Here at Lewis & Clark we get daily questions about the different types of electric bikes and all the various features and components that affect their performance and price. With the explosion in popularity over the last few years, there are now so many different e-bikes available, that it can simply be overwhelming when trying to find the right model that works for you. In this article we're going to look at the two main types of e-bike motor systems: 1) Hub-Drive and 2) Mid-drive motors. The type of motor system is one of the most important factors when shopping for e-bikes, as it plays a huge role in a bike's overall ride performance and cost. There are many advantages and disadvantages to each of these types of motors, so let's look at some of the key comparisons that will arm you with a little more knowledge as you narrow down your list of e-bike models.
In a hub-drive system the motor is installed on the center of the rear wheel (and occasionally the front wheel) and thus the power is applied directly to the wheel as you pedal.
A rear hub-drive motor is mounted directly to the center of the rear wheel.
Most hub-drives use a cadence sensor to determine the rate at which you are pedaling. The motor system then adjusts the level of power automatically based on your pedaling speed. So as you pedal faster, the motor reduces the power output. If you pedal slower, the motor increases output to give you more assistance. Most e-bikes also have several different pedal-assist settings so you can adjust the power via the handlebar controls and customize your ride. Some hub-drive models also have a throttle-only setting, which means you do not have to pedal to engage the motor.
You'll generally find hub-drive motors on less-expensive e-bike models, typically between $1,000 - $2,000.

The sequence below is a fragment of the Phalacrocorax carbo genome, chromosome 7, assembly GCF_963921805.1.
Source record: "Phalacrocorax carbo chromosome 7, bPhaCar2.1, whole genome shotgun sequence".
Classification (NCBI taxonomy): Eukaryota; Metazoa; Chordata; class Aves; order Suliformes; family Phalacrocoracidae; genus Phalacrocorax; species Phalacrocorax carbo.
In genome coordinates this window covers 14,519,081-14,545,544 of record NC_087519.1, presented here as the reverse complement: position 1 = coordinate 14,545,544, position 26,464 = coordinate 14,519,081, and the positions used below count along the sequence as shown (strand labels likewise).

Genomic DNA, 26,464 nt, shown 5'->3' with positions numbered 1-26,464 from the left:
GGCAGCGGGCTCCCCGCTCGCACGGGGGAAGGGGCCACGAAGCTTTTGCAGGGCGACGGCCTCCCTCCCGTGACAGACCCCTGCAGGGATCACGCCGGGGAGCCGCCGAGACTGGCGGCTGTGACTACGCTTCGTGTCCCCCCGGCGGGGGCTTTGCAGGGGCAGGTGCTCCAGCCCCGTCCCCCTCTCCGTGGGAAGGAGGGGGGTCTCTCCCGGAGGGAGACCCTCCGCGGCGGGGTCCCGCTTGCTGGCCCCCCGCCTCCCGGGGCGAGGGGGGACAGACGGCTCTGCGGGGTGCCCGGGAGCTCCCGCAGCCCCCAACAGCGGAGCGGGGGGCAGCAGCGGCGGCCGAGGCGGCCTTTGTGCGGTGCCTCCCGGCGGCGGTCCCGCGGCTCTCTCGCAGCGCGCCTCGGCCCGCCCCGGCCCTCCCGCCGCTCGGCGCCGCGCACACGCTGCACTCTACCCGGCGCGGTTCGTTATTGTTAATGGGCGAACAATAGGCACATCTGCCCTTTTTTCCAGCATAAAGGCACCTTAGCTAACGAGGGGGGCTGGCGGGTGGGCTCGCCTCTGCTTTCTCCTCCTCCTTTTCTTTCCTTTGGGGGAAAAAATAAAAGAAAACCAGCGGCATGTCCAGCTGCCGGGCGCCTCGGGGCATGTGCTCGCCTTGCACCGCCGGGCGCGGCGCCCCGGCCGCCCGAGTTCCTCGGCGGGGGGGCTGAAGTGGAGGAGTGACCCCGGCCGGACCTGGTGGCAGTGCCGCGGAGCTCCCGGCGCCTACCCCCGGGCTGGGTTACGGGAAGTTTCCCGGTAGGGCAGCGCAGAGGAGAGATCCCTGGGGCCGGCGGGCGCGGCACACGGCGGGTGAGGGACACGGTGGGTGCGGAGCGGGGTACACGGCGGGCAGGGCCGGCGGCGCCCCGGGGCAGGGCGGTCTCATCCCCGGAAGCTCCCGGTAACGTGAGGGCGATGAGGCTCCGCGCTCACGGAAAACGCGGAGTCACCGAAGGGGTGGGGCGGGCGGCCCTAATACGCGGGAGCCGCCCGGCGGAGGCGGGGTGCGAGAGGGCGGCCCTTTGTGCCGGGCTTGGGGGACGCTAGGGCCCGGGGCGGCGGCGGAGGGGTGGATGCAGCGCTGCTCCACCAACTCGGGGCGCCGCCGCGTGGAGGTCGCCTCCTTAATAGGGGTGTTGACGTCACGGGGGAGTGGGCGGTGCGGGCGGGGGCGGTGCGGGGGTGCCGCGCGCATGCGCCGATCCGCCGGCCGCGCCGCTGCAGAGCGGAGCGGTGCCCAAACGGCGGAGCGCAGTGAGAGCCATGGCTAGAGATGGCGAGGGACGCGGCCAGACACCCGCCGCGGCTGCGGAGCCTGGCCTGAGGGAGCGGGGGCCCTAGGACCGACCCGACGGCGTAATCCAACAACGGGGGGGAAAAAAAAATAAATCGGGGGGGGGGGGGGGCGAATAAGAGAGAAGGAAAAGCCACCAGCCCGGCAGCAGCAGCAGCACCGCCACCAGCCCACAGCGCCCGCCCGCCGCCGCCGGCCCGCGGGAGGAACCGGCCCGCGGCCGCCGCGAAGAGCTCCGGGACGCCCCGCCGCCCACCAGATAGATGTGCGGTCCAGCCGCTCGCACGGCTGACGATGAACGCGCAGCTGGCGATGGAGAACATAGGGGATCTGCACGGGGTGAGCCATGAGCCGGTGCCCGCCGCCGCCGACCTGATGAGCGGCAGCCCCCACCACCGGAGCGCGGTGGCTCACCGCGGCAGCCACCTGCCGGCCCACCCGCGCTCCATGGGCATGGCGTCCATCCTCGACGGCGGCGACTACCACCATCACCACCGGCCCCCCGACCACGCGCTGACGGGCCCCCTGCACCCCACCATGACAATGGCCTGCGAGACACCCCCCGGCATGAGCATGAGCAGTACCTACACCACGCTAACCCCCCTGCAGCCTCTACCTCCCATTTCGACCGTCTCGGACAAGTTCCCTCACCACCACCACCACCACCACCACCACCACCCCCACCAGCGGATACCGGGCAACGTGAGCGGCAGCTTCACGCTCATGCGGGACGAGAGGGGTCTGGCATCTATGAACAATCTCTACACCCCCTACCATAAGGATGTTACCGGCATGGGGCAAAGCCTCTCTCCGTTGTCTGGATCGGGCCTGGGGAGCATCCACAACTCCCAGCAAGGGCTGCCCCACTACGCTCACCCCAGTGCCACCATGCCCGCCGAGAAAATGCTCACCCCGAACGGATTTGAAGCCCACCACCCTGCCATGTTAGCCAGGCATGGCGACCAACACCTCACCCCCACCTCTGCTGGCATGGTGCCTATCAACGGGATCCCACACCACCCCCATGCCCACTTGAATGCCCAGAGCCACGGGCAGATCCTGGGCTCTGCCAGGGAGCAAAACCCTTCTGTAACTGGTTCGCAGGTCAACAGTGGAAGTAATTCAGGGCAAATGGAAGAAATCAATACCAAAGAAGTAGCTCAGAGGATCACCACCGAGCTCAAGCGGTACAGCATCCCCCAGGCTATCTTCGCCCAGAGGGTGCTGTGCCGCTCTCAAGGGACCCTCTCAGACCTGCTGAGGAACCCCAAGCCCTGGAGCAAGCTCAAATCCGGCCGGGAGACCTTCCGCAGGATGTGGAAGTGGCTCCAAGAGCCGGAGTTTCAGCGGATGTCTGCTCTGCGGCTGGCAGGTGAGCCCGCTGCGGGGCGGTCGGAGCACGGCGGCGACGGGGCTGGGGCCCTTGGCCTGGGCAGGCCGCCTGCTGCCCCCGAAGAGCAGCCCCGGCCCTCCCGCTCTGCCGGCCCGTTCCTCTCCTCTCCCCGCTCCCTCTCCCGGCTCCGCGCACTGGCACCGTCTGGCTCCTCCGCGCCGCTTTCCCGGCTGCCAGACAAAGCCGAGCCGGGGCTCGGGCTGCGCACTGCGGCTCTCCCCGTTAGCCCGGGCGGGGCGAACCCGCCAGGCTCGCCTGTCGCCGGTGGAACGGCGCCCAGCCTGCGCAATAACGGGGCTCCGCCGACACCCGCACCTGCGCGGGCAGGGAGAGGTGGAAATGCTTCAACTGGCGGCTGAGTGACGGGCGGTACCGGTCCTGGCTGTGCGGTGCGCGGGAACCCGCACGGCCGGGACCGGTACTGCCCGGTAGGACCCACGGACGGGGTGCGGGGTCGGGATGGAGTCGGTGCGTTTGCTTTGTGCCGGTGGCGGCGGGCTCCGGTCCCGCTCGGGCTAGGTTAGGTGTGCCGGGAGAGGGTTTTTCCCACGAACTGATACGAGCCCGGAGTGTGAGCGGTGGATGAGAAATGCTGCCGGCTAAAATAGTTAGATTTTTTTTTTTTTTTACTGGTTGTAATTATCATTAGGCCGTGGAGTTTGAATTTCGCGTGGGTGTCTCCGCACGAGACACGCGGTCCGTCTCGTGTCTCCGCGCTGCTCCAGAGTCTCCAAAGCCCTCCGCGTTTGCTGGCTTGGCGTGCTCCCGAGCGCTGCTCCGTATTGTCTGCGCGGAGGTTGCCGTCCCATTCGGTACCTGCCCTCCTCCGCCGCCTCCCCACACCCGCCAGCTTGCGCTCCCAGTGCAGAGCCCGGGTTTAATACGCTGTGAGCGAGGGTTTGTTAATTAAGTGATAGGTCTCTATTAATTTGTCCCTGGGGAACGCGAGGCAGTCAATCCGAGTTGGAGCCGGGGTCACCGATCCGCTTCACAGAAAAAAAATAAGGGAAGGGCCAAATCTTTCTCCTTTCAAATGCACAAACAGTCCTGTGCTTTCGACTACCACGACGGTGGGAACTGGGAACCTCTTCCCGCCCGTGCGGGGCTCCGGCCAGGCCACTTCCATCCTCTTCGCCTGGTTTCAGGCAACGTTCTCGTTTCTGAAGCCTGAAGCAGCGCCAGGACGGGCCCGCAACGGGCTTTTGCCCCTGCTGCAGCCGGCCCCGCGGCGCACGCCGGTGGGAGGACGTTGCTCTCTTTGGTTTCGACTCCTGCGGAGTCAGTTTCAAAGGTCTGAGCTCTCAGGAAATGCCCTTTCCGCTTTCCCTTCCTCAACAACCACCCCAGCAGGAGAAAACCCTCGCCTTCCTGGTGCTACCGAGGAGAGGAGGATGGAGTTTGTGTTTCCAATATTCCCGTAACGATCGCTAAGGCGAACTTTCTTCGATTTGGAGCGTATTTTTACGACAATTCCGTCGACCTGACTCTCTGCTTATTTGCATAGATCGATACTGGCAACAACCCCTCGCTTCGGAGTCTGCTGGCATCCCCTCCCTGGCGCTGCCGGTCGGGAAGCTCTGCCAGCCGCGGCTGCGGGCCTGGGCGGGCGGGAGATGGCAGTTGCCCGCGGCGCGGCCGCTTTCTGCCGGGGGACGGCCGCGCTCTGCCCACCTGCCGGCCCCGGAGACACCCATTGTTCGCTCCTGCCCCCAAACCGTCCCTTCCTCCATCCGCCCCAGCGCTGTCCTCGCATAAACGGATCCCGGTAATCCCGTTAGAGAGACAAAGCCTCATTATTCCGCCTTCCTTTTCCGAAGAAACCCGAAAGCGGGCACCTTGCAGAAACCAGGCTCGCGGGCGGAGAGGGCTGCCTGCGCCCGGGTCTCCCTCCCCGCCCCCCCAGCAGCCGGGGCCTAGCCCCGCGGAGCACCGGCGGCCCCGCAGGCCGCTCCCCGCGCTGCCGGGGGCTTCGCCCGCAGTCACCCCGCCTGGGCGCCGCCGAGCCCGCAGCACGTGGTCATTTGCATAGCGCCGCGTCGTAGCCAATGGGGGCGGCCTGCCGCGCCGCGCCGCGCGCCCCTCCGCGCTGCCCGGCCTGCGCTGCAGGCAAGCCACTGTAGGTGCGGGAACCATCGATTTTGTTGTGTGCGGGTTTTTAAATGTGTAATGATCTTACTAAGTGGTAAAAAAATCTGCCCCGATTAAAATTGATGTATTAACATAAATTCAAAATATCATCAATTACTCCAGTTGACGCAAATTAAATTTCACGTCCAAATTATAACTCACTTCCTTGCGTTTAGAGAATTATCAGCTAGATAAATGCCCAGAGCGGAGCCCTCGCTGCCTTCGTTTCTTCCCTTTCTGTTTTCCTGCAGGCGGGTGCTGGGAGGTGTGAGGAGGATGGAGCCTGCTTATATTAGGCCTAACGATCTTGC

A mid-drive motor is built directly into the frame, between the pedals. This motor system is integrated with the drivetrain, so it does not directly power the rear wheel like in a hub-drive bike. Instead, a mid-drive motor powers the cranks and chainring and the power is then delivered to the rear wheel via the chain.
A mid-drive motor is built into the frame and is integrated with the drivetrain.
Ok, so how does the location of the motor affect the ride experience? It may seem like the experience would be the same regardless of where the motor is mounted, but there is a very significant difference in feel between these two motor systems.
To put it simply, on a rear hub-drive bike it feels like you are being pushed from behind (or "rocketed" from behind if you have it set in the highest power setting). One downside to this type of system is that it can sometimes feel a bit jerky whenever you start to pedal and the motor engages, although this is more noticeable when riding at higher levels of pedal-assist.
Comparatively, the ride experience on a mid-drive bike feels more "natural," smooth, and closer to the actual feel of a conventional bicycle. This is because the power output is directly integrated with the drivetrain, allowing for more responsive power and acceleration. As a result, this integrated system provides the thrilling sensation that all the power is coming directly from your legs, as you pedal and shift gears. Instead of the slightly jerky, sudden power surge of a hub-drive motor, you don't necessarily feel the motor kick in as much on a mid-drive bike, and you really get the feeling that you and the bike are working as one. In other words... You feel the power!
Now, that's not to say hub-drive bikes are not fun to ride. On the contrary, cruising around the NWA Greenway on a hub-drive e-bike is a blast, and depending on your specific needs and budget, might make the most sense for you.
Most hub-drive models fall between the $1,000 - $2,000 range, while mid-drive models start at around $2,000 (for example the Gazelle T9 City & Momentum Lafree) and go up from there. This isn't because rear hub-drive motors are necessarily lower in quality, but rather because they are simpler designs that contain fewer parts, and are thus less expensive and easier to mass manufacture.
On mid-drive models the frames need to be custom-made to fit the motor, and the motor is more complex with an advanced torque sensor. As a result, you can expect a mid-drive model to cost about $700 more than a comparable hub-drive model.
(There are also $2,000+ hub-drive models that have a more advanced torque sensor and thus provide a more responsive ride, when compared to less expensive hub-drive models. For example, see the Momentum Voya series).